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Why Audio is Key to Keeping Remote Students Engaged

Wichita Falls Texas I.S.D
(Image credit: Wichita Falls Texas I.S.D)

In today's challenging times, districts need to come up with creative ways to keep kids engaged and on track. Wichita Falls Texas I.S.D. in North Texas is a district of 13,600 students (66% are economically disadvantaged) and covers 82 square miles. The district has pivoted between a variety of learning environments this year in an attempt to keep all students engaged and connected in this sprawling community, and most recently started building synchronous, hybrid classrooms as a flexible approach to meet the needs of their students, staff, and families, both in-person and learning remotely. 

“We are experimenting in a lot of ways to keep students engaged and on track,” says Frank Murray, Director of Instructional Technology at Wichita Falls. “We are moving some teachers to only teach fully remote students (some teachers teach all elementary grade levels). Some teachers are teaching face-to-face half of a day and remote the other half. We are working on building full online courses for English and Social Studies to continue even after COVID.” 

Other initiatives include building hybrid classrooms using products such as the Nureva HDL300 system to deliver quality audio to their students who are learning from home. This audio system, designed for classrooms, captures the audio of everything happening in the classroom so the students at home can clearly hear what the teacher and in-person students are saying during the class. Teachers do not need to be tied to a desk to make sure they are heard by the students at home. They can stand and walk around, and in-class students can share their feedback with students learning from home, who can hear everything without any feedback or delay. The system installs on the wall in minutes and its plug-and-play connectivity and auto-calibration makes setup simple. 

Remote teaching at Wichita Falls Texas I.S.D

(Image credit: Wichita Falls Texas I.S.D)

Using tools such as the Nureva HDL300 has helped the district have crucial conversations with parents of students who failed one or more classes to try and get them back to face-to-face instruction. 

We trained all teachers before the school year started (virtual and face-to-face challenge-based PD), so we were ready to go and projected confidence and competency in the tech,” says Murray. “We created ‘Weekly Tech Tips’ and created an environment to let teachers take chances. We also offer a parent/student helpdesk 7:30-5:00, Monday through Thursday, and 7:30-4:00 on Fridays, to support our families.”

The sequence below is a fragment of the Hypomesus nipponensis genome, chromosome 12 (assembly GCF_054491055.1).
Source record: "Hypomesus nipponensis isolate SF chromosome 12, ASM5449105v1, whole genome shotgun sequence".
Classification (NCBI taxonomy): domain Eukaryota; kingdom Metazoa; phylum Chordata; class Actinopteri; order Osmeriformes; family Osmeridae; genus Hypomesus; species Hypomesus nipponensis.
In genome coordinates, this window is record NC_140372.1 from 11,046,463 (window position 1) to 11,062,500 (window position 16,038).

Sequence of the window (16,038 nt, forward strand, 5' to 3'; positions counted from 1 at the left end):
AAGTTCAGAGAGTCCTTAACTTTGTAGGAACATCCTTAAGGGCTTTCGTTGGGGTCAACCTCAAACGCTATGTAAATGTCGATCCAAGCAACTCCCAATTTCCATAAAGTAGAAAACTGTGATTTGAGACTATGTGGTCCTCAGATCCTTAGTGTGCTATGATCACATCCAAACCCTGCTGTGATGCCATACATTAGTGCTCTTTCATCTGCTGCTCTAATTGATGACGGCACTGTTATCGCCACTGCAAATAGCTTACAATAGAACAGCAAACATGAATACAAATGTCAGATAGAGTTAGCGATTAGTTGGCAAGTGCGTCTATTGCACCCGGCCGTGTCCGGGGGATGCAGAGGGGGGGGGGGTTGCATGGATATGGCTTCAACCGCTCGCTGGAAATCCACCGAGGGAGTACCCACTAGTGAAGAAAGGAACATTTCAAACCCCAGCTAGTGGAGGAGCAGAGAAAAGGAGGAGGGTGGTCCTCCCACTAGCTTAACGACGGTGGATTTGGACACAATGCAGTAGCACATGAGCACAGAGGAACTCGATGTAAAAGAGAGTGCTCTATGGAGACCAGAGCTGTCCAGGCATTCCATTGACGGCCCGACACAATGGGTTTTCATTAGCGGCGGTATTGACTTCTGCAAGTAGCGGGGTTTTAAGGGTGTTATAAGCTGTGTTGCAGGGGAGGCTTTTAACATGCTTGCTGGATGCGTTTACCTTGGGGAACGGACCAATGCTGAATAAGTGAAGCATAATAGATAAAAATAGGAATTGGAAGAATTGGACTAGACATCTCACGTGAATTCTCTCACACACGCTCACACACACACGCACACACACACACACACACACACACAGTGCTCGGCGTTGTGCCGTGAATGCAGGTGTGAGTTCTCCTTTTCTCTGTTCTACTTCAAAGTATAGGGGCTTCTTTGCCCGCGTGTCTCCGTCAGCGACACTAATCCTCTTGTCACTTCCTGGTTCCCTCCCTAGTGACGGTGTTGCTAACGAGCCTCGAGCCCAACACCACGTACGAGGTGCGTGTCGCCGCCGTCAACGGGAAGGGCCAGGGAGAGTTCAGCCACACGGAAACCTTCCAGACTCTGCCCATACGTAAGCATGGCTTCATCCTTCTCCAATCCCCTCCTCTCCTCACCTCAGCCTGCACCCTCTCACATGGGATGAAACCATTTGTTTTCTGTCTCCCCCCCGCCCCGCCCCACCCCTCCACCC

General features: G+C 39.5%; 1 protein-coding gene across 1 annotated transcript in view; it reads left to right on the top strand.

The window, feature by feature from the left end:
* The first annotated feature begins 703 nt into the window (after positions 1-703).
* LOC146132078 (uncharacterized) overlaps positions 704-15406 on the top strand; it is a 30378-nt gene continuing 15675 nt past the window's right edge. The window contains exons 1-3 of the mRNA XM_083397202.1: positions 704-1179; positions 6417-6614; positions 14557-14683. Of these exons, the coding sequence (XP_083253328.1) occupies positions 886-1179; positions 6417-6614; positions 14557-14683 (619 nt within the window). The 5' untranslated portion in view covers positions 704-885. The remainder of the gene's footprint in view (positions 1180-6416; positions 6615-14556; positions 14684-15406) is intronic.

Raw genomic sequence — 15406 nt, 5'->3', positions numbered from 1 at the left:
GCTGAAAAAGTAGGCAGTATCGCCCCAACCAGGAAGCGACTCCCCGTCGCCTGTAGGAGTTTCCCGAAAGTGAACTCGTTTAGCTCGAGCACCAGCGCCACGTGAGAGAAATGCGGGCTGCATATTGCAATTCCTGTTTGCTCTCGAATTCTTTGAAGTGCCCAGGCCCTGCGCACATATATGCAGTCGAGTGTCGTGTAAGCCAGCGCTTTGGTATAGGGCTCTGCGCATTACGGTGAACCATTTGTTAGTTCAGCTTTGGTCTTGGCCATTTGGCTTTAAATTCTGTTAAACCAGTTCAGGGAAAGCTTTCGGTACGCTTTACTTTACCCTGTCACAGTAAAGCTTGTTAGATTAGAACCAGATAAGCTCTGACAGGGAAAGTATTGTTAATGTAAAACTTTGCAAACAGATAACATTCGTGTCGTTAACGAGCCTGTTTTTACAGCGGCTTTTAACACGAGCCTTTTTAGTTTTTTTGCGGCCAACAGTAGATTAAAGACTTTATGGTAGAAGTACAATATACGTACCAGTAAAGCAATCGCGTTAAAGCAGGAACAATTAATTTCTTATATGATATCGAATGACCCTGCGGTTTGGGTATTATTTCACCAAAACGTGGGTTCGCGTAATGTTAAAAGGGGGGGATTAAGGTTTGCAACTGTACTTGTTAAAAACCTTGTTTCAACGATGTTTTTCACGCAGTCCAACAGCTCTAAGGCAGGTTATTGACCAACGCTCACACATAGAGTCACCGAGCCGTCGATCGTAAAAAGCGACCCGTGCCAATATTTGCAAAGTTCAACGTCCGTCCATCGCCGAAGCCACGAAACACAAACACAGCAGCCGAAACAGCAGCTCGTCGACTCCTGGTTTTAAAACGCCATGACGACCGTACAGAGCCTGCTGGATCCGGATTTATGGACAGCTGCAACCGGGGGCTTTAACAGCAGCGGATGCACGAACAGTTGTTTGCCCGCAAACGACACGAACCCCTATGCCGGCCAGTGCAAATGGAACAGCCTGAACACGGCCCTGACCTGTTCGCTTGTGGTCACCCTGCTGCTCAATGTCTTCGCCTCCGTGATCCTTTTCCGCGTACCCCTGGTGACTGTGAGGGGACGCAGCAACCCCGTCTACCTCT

Remote teaching at Wichita Falls Texas I.S.D

(Image credit: Wichita Falls Texas I.S.D)

Murray offers these 6 tips for districts looking to create hybrid classrooms:

  1. Let remote students engage in conversation in the classroom when possible.
  2. Teaching is an experiment in which some things will work and some will not, but you have to take chances. Both teachers and students should have freedom to try, and districts should develop learning environments to support that.
  3. Find ways to give teachers more planning time.
  4. Encourage sharing among staff, but make sure they have buy-in first to get the best engagement and results.
  5. Do not try to build a one-size-fits-all model for all your schools.
  6. Do not demand too much district PD.

Teacher feedback using the Nureva HDL300 to teach in these hybrid classrooms has been very positive. 

"I absolutely love it,” says teacher Amy Yeary. “This is probably the happiest I have felt about teaching all year. I feel like I have my movement back. Because I can move around the room throughout the class, behavior has definitely improved. That proximity is there again, and students are more on task, and minor behavior issues have been eliminated.” 

“If I am at a table working with a student and a remote student needs help, I can now easily hear them and respond immediately,” says Yeary. “Before, I would have to either yell toward my computer or have a student who was close to the computer tell the remote student that I would be with them soon. I have noticed that my remote students are responding more and actually communicating with face-to-face students now and not just me. I think this is because they can hear their peers (and see them on camera). When they unmute and speak, the whole class can easily hear. I save time too, because I am no longer having to constantly restate or repeat what was said or asked by a face-to-face student. 

“I can be anywhere in the room and explain or teach without having to raise my voice. I am easier to understand with the mask on, too. The sound from the speaker is excellent regardless of where I sit in the room. I really like that students at the back can hear just as well as those close to the speaker.” 

Although a regular part of a successful education experience, never is communication more important than during this challenging era. The ability to listen and speak clearly to all students, regardless of mode of teaching, is one way tech such as Nureva can really help us hear our learners and get them what they need to succeed.

Sascha Zuger

Sascha has nearly two decades of experience as a freelance journalist writing for national magazines, including The Washington Post, LA Times, Christian Science Monitor, National Geographic Traveler, and others. She writes about education, travel and culinary topics.